Another consistency throughout the production was the presence of a little girl. Who was first seen speaking upright as Arinze’s elder sister, whilst the band played crescendo. She addresses him reading from a pulpit in a letter style; appreciating his urban gig theatre piece and congratulating him on his writing job but then criticising him for his insensitivity to the black community. Humour is brought to the stage when an assistant stage manager appears to comfort the little girl crying, due to her brother’s comical retaliation to her lecturing him about his playwright.

The entire production takes you on an emotional rollercoaster with Arinze’s desire to take his little sister to the zoo explore the pretty animals like he didn’t get to, finding out a neighbour unexpectedly had left the cultural infrastructure, feeling forced to immune to the systems renovation, feeling homesick after being kicked out from his mother’s house and not welcomed in by his uncle, injustice and terminated relationships from dislikes on the political concept of his playwright.

During the start of the second half, Arinze is heard talking from inside of an orange balloon. When he gets out of the balloon, excitedly he speaks out on his revelation. Breaking down that if viruses invade and raid the body, people like himself can’t be a virus but a blood cell to. After getting this revelation we see him pulling himself out of the balloon which indicates him no longer feeling oppressed and threatened by the system.

As Arinze performs his track ‘Geh-Geh’ he analytically talks on perceptions of gentrification simultaneously, whilst leading in to his experience of police brutality brilliantly. This was achieved by visually intensifying the flashing, lighting effects to create imagery.

During the end of the play after hearing another criticism from another friend about his culturally ridiculous playwright, we see Arinze’s mood change. Expressions on Arinze’s face become hysterical as he repeats the word to himself, stomping his feet and dancing as he performs his final track entitled ‘Jungle Shit’. The content within the song makes his character come alive, free and charismatic proclaiming his identity and breaking-down his interpretation of ‘Jungle Shit’ visualising the exact depiction using rhetorical questions to define what jungle shit really means and why the description ‘Jungle shit’ empowers him.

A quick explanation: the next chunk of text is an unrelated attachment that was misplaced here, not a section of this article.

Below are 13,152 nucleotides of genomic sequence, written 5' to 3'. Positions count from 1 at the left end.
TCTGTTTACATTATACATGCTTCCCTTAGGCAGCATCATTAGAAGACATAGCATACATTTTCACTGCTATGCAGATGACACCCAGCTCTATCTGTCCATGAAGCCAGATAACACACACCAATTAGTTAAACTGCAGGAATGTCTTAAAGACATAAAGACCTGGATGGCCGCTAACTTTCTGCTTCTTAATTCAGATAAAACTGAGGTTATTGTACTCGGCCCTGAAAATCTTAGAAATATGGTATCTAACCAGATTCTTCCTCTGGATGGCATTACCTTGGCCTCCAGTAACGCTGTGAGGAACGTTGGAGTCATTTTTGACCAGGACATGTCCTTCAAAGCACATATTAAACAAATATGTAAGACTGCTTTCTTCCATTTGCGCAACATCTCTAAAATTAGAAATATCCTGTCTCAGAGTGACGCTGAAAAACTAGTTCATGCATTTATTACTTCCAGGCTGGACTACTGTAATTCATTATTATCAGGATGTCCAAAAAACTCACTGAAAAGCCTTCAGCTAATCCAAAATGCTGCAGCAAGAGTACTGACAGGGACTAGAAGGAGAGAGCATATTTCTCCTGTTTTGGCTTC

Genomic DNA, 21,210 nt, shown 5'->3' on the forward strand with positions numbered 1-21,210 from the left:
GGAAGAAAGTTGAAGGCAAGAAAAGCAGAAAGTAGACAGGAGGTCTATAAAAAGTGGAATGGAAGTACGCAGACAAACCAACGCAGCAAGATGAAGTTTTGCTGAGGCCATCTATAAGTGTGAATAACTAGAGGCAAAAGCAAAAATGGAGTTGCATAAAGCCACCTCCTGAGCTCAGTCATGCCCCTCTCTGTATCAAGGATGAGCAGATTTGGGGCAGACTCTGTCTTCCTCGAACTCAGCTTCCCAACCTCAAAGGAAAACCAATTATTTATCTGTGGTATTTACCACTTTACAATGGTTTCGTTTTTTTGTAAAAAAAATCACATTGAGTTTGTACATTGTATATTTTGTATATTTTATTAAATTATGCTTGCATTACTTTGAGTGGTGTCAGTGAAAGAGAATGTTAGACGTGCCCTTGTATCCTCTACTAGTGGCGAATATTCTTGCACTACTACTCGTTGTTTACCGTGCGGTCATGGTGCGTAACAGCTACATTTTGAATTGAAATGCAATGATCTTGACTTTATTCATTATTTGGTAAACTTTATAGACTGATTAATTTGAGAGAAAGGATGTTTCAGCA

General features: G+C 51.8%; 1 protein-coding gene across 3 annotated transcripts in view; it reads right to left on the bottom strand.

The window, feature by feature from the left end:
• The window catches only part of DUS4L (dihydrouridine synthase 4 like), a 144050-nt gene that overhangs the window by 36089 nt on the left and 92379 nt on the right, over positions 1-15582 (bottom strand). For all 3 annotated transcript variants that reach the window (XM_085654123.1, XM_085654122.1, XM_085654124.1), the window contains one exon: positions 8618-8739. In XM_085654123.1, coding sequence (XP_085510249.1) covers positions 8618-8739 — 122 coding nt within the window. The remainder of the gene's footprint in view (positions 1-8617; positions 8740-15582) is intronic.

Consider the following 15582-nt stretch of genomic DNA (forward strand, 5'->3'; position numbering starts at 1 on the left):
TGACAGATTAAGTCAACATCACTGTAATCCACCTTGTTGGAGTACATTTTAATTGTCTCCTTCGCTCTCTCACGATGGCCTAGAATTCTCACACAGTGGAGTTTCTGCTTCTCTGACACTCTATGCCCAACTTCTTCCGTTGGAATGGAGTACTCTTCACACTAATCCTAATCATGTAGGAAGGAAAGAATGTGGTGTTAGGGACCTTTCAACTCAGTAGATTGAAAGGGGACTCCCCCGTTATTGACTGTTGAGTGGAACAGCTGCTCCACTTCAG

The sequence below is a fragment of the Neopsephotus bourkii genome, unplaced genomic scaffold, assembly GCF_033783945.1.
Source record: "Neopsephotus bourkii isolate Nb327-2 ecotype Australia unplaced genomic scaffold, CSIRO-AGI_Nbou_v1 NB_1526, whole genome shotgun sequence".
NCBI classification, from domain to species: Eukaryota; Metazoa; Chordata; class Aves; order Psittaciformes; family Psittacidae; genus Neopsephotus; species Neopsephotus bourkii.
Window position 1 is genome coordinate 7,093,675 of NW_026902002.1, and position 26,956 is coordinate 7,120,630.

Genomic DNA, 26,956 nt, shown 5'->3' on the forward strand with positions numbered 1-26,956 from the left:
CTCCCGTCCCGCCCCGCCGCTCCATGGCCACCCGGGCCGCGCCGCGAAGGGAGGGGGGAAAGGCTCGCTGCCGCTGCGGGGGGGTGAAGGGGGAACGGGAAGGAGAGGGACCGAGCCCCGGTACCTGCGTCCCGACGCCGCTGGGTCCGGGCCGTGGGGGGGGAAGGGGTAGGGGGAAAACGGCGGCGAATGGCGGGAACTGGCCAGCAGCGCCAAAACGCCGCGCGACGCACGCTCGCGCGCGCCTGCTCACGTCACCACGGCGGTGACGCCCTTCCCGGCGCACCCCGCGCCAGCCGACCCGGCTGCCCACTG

Misty is truly one of the most out spoken, inspirational, metaphorically excellent, comical and unique productions. Brilliantly innovative and imaginative reflecting real life precautions, live music, mediums plus many more all fused in to make it an exceptionally powerful production as himself.

Misty can be seen at Trafalgar Studios

Tanica Psalmist

Review Underground Railroad Game, Soho Theatre by Tanica Psalmist

Underground Railroad Game created and performed by Jennifer Kidwell and Scott R Sheppard, contains cathartic elements of sexual chemistry, physical attraction and subjective teachings on the history of the American civil war, which was played by two casts throughout the entire play. These two casts interchangeably would switch their roles; black women playing a slave owner and a white male playing a Southern farmer in the 19th century. Who desperately wanted to help this woman he knew, situated in the racist Deep South, escape across the river where she’d be safer, this was shown during the beginning of the play. We witnessed how their intimate relationship grew during various sequences based on this element.

We then saw these casts transition in to the roles of high school teachers after a dress change. They were very immersive, smartly engaging the audience as their pupils at Hanover Middle school, in Pennsylvania. The class sessions they held as teachers were about the project we are about to conduct on the American Civil war that raged through Hanover in the summer of 1863.

Soldiers were smartly addressed throughout the play to help the audience follow the conclusion of the two sided story of the 19th century characters. Different coloured toy soldiers of grey and blue were found underneath the chairs of the audience members, which represented the follow through in the sequences to the overview of the slaves escape from the safe-house ending either fatally, tragically or mysteriously happily.

Interestingly, the teacher’s love affair became guilt and pleasure when they made hysterically funny, direct stereotypical race jokes, whilst touching on sexual innuendo jokes at the same time to one other. This made watching their love affair funny and intriguing.

When they transitioned back into the sequence within the 19th century, the scene was focused on explicit scenes between the slave and the white farmer’s historic intimacy, displaying the sexual image of nursemaids with their white masters. In reverse to this, arose sexual tension with the teachers through domination and humiliation.

Toxic energy kicked off further when a naughty student cheekily in the class wrote ‘niggerlover’ bold and clear, crossing out the word safe-house on a white board.